Then we come to the arguments on either side.

One of the arguments is that under AV some votes count more than once, under FPTP its one person one vote. Well actually if you vote for the loser your vote doesn't count under either system. If your second choice is also for a loser, then your vote still doesn't count. Still no difference. If your rank ordering is considered far enough down so that eventually your Nth vote counts for a winner, then your vote does count. Once. Same as FPTP. But not for the person you actually wanted to elect! So you are a bit more likely to have some sort of a say, which is what I think this chap is getting at with his statistics. I can't help feeling his logic is flawed, as I will try to show, not with logic but with an example. These are his comparison for Lynne Featherstone and David Lammy.

Another argument is that AV is more expensive - well so what, every thing nowadays is ever more beset with rules and red tape - if they don't make it more expensive this way they'll find some other way to do it.

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In fact looking at this a little deeper the votes cast in Kilburn and Hampstead give lots of interesting possibilities. 

There were 8 candidates. Lab, Con and LibDem were the top three, roughly equal. If all the minor candidates second choices had gone to Glenda she still would not yet have won under AV, not until all the LibDem second choices were counted. If all the minor candidates second choices had gone to the LibDems, then the Conservatives would have been eliminated, and their second choices redistributed to Glenda and the LibDem. If the minor candidates second choices had gone really neatly, with one of them not expressing any alternative choices, then each of the top three might have had 17,607 votes!

 

Tags: alternative vote

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The reason I think the voter power statistician has got his numbers wrong is this result from Hampstead. This implies that voters there already have a lot of power and would gain little more from AV. I think the opposite is true. Nearly 70% of voters have no power whatsoever, only Glenda's 32% have a say. Under AV this would shoot up to over 50%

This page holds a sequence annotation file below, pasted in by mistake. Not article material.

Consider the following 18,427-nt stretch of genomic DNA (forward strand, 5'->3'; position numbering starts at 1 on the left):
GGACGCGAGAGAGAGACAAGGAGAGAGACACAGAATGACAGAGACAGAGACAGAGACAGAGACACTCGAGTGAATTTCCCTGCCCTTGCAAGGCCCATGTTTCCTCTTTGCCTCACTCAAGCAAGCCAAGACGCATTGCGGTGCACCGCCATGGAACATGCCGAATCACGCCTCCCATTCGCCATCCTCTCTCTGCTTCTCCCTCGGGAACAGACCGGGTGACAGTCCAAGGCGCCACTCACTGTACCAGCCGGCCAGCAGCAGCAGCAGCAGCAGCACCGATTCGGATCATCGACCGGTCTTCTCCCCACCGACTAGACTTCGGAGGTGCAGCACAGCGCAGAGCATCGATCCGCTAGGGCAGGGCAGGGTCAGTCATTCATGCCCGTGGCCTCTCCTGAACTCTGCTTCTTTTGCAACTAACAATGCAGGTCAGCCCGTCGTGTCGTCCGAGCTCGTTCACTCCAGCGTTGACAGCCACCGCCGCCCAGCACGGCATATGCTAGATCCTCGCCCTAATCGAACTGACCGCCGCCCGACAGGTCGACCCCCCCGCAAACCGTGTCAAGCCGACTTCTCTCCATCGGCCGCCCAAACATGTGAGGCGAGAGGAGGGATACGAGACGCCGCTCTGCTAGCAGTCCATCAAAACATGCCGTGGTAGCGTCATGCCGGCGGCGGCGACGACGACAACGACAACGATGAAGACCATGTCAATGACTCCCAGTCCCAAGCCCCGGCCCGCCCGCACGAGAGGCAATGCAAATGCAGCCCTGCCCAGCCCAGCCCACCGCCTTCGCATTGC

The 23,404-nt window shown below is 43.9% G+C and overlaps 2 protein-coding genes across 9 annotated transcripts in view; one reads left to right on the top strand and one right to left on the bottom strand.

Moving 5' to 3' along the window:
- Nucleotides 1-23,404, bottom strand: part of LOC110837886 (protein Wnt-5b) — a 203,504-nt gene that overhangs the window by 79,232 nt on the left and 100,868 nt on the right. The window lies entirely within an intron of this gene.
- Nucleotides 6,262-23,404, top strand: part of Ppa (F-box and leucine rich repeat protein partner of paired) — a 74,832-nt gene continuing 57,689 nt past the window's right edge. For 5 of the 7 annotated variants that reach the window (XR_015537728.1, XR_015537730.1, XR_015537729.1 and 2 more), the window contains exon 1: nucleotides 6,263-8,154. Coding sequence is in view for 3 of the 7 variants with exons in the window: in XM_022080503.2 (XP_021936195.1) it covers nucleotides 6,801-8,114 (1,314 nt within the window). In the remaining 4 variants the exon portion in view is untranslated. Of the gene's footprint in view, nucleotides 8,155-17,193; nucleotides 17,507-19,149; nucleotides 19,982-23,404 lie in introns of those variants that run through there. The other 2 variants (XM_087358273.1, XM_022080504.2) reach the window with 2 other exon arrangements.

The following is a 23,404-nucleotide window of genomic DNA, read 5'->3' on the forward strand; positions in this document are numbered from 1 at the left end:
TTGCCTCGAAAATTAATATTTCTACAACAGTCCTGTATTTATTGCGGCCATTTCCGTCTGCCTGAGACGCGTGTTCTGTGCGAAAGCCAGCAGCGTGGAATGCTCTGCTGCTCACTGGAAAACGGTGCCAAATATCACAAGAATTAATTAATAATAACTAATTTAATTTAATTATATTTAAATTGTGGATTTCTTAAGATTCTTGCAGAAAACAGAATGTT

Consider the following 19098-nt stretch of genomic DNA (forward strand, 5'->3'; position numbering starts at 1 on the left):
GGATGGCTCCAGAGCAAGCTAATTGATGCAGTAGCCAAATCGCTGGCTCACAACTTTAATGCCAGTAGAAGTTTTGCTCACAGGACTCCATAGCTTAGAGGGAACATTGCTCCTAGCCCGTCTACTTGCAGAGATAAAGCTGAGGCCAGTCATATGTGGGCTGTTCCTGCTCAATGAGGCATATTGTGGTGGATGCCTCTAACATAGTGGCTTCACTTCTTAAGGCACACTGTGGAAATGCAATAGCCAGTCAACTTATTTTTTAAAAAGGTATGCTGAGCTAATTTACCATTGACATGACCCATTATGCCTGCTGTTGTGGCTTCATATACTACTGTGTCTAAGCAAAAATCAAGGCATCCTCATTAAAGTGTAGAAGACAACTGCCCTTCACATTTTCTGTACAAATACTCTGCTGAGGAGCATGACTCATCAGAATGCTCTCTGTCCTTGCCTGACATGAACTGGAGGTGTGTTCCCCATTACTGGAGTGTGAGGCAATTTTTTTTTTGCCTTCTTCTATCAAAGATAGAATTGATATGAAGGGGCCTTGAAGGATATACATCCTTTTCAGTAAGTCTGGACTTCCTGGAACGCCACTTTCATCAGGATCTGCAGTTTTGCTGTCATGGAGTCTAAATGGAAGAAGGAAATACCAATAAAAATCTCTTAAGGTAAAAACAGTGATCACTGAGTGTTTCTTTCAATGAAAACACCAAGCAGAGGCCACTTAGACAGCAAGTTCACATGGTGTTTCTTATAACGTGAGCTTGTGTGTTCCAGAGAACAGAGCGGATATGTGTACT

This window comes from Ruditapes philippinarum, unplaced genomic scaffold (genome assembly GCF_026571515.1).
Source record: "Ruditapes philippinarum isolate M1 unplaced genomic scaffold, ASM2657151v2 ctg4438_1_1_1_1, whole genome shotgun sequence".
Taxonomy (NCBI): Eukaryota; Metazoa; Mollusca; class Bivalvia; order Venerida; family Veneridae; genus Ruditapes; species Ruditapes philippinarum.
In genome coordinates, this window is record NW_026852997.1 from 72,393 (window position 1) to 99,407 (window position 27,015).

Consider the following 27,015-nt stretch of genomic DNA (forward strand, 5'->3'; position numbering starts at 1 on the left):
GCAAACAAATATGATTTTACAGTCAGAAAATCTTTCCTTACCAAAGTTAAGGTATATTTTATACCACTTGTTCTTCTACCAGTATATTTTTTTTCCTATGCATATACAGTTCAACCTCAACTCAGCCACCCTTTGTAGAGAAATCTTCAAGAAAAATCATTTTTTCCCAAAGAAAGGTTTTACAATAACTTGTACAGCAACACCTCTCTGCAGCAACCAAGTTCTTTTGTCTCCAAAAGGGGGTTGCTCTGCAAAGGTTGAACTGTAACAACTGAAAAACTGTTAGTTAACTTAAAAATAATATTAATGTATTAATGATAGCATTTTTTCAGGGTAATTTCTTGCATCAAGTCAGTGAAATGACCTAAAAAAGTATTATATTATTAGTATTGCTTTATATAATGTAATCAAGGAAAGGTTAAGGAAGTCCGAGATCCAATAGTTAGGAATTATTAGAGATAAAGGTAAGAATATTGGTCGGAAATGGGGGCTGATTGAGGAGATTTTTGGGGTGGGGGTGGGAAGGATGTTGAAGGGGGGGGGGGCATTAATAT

An exhortation from the Lovely Lynne

 

Dear Mr Essex,

Tomorrow local people will be voting in a UK-wide referendum on whether to introduce a new system to elect MPs. It is called the Alternative Vote (AV).

AV is a small change that will make a big difference. Here are three reasons why I'm voting "yes".

Firstly, every vote will count.

By ranking candidates in order of preference you have a say even if your chosen candidate does not get elected.

Secondly, potential MPs will have to get over 50% of the votes.

Under the current system, too many MPs have 'safe seats' - for life. Under AV if someone wants to represent you then they will need the support of over half the voters. MPs will no longer feel they have a 'job for life'.

Thirdly, under AV Parliament will better represent our communities.

With fairer votes, MPs will have to reach out to everyone they seek to represent, not just traditional supporters, and listen harder to their views.

If you want to find out more, check out this video made by Dan Snow - http://bit.ly/lzvHAz

Tomorrow you will have a once in a lifetime opportunity to change our politics for the better.

Your polling station is located at Hornsey Library, Haringey Park and is open from 7am - 10pm. I hope you will vote Yes this Thursday.

Kind regards,

Lynne
MP for Hornsey & Wood Green (Lib Dem)